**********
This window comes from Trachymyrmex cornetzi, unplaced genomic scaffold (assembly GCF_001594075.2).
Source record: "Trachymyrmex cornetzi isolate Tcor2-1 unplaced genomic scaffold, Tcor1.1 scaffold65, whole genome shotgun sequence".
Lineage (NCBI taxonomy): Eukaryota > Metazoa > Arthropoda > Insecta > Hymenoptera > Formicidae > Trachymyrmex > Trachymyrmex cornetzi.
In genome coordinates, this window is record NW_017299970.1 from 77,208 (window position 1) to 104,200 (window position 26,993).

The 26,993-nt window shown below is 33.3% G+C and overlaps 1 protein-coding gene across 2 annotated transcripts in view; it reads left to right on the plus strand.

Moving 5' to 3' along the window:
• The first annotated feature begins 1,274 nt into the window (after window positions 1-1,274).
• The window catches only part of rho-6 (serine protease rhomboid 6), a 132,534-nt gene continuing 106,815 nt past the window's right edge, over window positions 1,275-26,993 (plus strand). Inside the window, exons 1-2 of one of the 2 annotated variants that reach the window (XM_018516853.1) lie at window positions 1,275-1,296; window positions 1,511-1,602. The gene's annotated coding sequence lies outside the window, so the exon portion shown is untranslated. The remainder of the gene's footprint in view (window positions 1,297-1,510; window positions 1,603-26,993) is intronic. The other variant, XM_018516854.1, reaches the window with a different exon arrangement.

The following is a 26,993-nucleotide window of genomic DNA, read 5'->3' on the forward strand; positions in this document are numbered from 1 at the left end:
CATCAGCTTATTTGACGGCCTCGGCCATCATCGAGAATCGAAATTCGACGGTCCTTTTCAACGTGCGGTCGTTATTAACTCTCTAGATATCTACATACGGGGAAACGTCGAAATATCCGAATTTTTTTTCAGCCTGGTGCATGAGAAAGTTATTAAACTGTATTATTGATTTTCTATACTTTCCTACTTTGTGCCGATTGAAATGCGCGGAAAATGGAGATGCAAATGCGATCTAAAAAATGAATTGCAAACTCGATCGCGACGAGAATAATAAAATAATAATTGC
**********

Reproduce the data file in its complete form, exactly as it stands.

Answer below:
This window comes from Trachymyrmex cornetzi, unplaced genomic scaffold (assembly GCF_001594075.2).
Source record: "Trachymyrmex cornetzi isolate Tcor2-1 unplaced genomic scaffold, Tcor1.1 scaffold65, whole genome shotgun sequence".
Lineage (NCBI taxonomy): Eukaryota > Metazoa > Arthropoda > Insecta > Hymenoptera > Formicidae > Trachymyrmex > Trachymyrmex cornetzi.
In genome coordinates, this window is record NW_017299970.1 from 77,208 (window position 1) to 104,200 (window position 26,993).

The 26,993-nt window shown below is 33.3% G+C and overlaps 1 protein-coding gene across 2 annotated transcripts in view; it reads left to right on the plus strand.

Moving 5' to 3' along the window:
• The first annotated feature begins 1,274 nt into the window (after window positions 1-1,274).
• The window catches only part of rho-6 (serine protease rhomboid 6), a 132,534-nt gene continuing 106,815 nt past the window's right edge, over window positions 1,275-26,993 (plus strand). Inside the window, exons 1-2 of one of the 2 annotated variants that reach the window (XM_018516853.1) lie at window positions 1,275-1,296; window positions 1,511-1,602. The gene's annotated coding sequence lies outside the window, so the exon portion shown is untranslated. The remainder of the gene's footprint in view (window positions 1,297-1,510; window positions 1,603-26,993) is intronic. The other variant, XM_018516854.1, reaches the window with a different exon arrangement.

The following is a 26,993-nucleotide window of genomic DNA, read 5'->3' on the forward strand; positions in this document are numbered from 1 at the left end:
CATCAGCTTATTTGACGGCCTCGGCCATCATCGAGAATCGAAATTCGACGGTCCTTTTCAACGTGCGGTCGTTATTAACTCTCTAGATATCTACATACGGGGAAACGTCGAAATATCCGAATTTTTTTTCAGCCTGGTGCATGAGAAAGTTATTAAACTGTATTATTGATTTTCTATACTTTCCTACTTTGTGCCGATTGAAATGCGCGGAAAATGGAGATGCAAATGCGATCTAAAAAATGAATTGCAAACTCGATCGCGACGAGAATAATAAAATAATAATTGC